A new client of mine is a land surveyor who spends the majority of his time walking properties or standing in town hall vaults researching historical land records. He came to me complaining of difficulty walking up hills and debilitating back pain while standing. In fact, he had curtailed his walking significantly and often had to lie down in record vaults because his back hurt so much. He was taking 6 Aleve a day when I first saw him.
We tried Leg Stretch #1 but his knee wouldn’t straighten. I immediately thought “tight hamstrings,” but the gastrocnemius, the prominent calf muscle, will limit knee extension when it’s tight. Indeed, when I palpated above and below the back of his knee, his calves were crankier than his hamstrings. But there was more to the story (is there ever not more to the story?). Not only were his calves (plantarflexors) tight, but the opposing muscle—his tibialis anterior, which lifts the toes (dorsiflexes the ankle) was weak and restricted. All three of these muscles are incredibly important for walking hills due to the massive dorsiflexion required to step up an incline and strong plantar flexion required on the push off.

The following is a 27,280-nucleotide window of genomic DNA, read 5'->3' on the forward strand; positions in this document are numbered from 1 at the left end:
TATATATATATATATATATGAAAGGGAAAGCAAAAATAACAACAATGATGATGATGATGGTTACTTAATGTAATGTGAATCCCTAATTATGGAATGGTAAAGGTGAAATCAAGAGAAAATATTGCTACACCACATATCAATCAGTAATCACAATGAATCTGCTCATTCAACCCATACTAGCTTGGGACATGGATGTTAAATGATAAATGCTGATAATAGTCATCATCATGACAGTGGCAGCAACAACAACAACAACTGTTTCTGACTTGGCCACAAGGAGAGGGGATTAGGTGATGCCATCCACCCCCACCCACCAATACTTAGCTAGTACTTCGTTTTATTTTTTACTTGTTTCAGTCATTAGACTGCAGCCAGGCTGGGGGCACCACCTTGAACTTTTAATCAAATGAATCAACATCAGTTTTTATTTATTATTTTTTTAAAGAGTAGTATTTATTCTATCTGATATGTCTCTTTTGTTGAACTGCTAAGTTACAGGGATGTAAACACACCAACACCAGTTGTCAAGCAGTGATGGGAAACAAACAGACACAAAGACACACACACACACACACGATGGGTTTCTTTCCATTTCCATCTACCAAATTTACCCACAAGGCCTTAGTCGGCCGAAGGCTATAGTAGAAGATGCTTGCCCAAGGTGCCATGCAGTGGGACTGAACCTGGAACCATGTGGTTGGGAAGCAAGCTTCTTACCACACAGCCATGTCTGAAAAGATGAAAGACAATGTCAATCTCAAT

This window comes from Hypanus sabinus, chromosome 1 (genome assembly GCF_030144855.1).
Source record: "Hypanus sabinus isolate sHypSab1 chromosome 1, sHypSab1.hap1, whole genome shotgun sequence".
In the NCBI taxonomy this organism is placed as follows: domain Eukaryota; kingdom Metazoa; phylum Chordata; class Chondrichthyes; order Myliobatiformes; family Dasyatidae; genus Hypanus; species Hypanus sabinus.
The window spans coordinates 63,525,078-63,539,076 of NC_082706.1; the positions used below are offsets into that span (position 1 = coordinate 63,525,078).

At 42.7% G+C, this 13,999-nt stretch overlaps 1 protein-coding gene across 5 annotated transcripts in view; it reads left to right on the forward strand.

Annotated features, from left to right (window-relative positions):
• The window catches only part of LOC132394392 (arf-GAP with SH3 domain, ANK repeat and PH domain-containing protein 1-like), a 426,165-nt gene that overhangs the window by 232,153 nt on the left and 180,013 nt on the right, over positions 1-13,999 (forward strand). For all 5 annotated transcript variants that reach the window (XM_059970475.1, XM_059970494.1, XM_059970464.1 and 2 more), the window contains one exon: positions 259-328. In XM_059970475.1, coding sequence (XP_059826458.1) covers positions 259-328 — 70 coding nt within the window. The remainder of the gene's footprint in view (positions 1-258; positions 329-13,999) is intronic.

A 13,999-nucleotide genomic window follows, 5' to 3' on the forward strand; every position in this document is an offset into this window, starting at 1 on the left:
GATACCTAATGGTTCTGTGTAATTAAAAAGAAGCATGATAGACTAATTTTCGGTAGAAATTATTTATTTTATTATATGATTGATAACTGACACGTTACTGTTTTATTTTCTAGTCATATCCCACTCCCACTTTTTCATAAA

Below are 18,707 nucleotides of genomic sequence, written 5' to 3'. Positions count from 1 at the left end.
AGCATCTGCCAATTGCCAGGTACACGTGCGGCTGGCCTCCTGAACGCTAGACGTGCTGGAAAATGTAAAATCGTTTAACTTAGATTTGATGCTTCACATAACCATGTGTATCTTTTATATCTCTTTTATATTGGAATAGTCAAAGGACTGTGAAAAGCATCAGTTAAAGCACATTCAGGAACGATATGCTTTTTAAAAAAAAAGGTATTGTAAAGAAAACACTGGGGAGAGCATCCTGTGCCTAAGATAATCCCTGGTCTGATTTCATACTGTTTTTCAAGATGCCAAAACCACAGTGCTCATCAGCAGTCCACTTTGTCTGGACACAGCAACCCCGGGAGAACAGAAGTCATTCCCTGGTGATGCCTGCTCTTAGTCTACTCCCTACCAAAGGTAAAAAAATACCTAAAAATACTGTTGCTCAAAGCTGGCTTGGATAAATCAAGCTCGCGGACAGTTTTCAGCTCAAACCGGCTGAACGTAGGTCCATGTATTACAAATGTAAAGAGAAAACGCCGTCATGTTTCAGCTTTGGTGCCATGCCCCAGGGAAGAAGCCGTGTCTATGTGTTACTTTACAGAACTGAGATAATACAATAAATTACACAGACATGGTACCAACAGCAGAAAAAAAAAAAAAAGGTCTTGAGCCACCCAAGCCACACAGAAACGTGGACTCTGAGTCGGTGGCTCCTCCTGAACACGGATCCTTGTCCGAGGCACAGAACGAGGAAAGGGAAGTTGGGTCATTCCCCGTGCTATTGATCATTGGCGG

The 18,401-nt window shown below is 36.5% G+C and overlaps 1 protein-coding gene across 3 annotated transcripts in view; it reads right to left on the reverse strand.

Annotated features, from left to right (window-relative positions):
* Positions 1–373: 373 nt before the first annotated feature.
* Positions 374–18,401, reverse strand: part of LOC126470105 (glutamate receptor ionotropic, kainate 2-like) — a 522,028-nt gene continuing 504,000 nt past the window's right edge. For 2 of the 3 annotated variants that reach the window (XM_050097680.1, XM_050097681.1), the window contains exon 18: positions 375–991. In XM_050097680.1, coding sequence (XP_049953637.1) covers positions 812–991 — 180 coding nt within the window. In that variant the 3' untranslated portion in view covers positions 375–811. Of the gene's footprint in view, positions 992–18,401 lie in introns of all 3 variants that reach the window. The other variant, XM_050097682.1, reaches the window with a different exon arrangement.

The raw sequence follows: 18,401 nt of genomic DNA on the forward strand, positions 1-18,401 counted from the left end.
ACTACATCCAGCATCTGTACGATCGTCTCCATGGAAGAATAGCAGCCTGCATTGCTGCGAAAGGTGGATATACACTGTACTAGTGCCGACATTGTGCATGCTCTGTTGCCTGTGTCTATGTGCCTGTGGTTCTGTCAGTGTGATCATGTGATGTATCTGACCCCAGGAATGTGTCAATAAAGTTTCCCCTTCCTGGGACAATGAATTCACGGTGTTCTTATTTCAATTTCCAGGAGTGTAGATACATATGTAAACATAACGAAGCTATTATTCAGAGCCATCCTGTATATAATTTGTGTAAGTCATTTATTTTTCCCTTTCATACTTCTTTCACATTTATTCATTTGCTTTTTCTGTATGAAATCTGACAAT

I gave him Sitting Seza for homework. He complained vociferously, but in just a few weeks, he was off the Aleve, on the hills, and off the vault floors.
See the attached Yoga Tune Up® video (Sitting Seza) for this great lower leg stretch. It’s also on the 5 Minute Quick Fix for Feet and Ankles with other great lower leg work.
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